Science

Standardized Registries may Improve Our Knowledge about Cyclic Vomiting Syndrome

Title: Cyclic vomiting syndrome- Pathophysiology, comorbidities, and future research directions

A recent article has called for the establishment of a multicenter registry in order to learn more about cyclic vomiting syndrome and related disorders. Creating such a registry would provide a database of patients for clinical trial recruitment, research on patient outcomes across different treatment methods, the underlying mechanism for the disorder, and the ability to identify potential biomarkers for the disorder. The registry would expand our understanding of the disorder, on all fronts, and hopefully, reveal the most effective treatment method. 


Could such a registry be created while still safeguarding patient privacy?


Highlighted in this article is the similarity of cyclic vomiting syndrome and cannabinoid hyperemesis syndrome (CHS). CHS is often misdiagnosed or goes undiagnosed for an exorbitant amount of time. By creating this registry for cyclic vomiting syndrome and related disorders, including CHS, the same information about genetics, underlying mechanisms, and effective treatments could also be determined.

Finding a genetic basis for cannabinoid hyperemesis syndrome would support patients looking into cannabis-based medicine to decide if cannabis would even be an effective treatment, by allowing them to discover possible side effects to which they might be more susceptible.

View this review (yellow link) or download:


This paper is also stored here:     http://bit.ly/2JtDAFm    inside the CED Foundation Archive


See the full available literature on Cannabinoid Hyperemesis Syndrome here: http://bit.ly/2XHfdrI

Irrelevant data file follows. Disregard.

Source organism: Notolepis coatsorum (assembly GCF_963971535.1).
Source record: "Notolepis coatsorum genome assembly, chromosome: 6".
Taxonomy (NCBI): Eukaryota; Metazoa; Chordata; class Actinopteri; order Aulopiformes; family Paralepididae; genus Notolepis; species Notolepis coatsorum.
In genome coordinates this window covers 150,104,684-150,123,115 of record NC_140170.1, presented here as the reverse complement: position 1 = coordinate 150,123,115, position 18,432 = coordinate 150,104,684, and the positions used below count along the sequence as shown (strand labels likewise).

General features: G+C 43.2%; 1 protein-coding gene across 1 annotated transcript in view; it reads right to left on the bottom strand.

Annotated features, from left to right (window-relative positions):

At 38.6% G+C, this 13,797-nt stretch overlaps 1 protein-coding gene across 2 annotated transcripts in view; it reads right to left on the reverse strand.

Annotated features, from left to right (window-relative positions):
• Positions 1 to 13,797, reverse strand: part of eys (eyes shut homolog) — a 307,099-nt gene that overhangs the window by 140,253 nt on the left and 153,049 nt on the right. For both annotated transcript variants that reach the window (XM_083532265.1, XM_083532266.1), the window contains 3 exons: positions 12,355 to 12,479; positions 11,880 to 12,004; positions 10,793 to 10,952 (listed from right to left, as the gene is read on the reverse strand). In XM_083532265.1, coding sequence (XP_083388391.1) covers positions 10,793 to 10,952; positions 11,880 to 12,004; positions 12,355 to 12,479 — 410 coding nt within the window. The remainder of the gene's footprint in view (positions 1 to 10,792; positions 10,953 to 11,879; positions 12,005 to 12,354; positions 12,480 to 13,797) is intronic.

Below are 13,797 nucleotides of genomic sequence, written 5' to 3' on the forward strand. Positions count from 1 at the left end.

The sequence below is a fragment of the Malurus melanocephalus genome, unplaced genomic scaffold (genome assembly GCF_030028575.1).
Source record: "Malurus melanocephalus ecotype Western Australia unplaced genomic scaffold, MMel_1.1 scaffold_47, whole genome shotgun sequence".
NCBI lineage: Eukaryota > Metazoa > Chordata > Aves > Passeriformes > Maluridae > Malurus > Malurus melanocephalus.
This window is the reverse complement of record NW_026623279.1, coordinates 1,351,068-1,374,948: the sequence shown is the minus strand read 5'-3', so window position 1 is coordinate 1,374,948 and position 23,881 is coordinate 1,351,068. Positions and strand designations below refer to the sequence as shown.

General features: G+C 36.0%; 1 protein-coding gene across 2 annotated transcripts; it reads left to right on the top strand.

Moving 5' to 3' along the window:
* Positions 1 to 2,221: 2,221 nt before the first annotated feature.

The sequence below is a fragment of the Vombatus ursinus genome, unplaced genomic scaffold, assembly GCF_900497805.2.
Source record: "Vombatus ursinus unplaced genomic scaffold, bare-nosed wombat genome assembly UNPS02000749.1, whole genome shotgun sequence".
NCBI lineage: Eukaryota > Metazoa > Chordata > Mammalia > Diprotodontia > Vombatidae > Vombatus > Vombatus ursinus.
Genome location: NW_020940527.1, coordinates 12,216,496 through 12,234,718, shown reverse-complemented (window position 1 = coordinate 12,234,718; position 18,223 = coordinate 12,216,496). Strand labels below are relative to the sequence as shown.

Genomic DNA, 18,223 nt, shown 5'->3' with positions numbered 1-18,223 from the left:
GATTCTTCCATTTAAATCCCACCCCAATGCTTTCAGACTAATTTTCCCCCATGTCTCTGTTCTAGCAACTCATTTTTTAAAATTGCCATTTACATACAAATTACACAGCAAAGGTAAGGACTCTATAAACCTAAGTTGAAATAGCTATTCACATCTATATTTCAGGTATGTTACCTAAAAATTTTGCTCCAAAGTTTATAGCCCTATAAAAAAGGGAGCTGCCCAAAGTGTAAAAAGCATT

To explore related information, click the keywords below:

Benjamin Caplan, MDStandardized Registries may Improve Our Knowledge about Cyclic Vomiting Syndrome
read more

False Memory Formation Does not Differ between Cannabis Users and Controls

Title: False memory formation in cannabis users- a field study

This new study has revealed that although cannabis use does not increase the rate of false memory acquisition, cannabis use did increase the uncertainty of participants. It was also determined that intoxicated cannabis users were less accurate when recognizing true events, providing evidence that cannabis intoxication hinders memory formation.

This research provides a basis of knowledge for those interviewing people under the influence of cannabis for legal proceedings to determine the validity of their statements. If cannabis intoxication increases the uncertainty and liberal answers provided by users then their statements should be used sparingly or well-corroborated. 


This research highlights the importance of understanding cannabis for legal proceedings. More and more state governments are legalizing medical and recreational cannabis, each year, increasing the amount of those eligible to legally consume cannabis. As cannabis use continues to climb in popularity, witnesses or others interviewed in legal settings may not provide the most accurate information. Acute cannabis use should be a consideration related to legal proceedings so that the users’ statements can be weighed appropriately.  

View this review (yellow link) or download:

This paper is also stored here:     http://bit.ly/2Jt6eWY    inside the CED Foundation Archive

To explore related information, click the keywords below:

Benjamin Caplan, MDFalse Memory Formation Does not Differ between Cannabis Users and Controls
read more

The Endocannabinoid System May Play a Role in Autism Spectrum Disorders

Title: CB1 receptor antagonism in capuchin monkeys alters social interaction and aversive memory extinction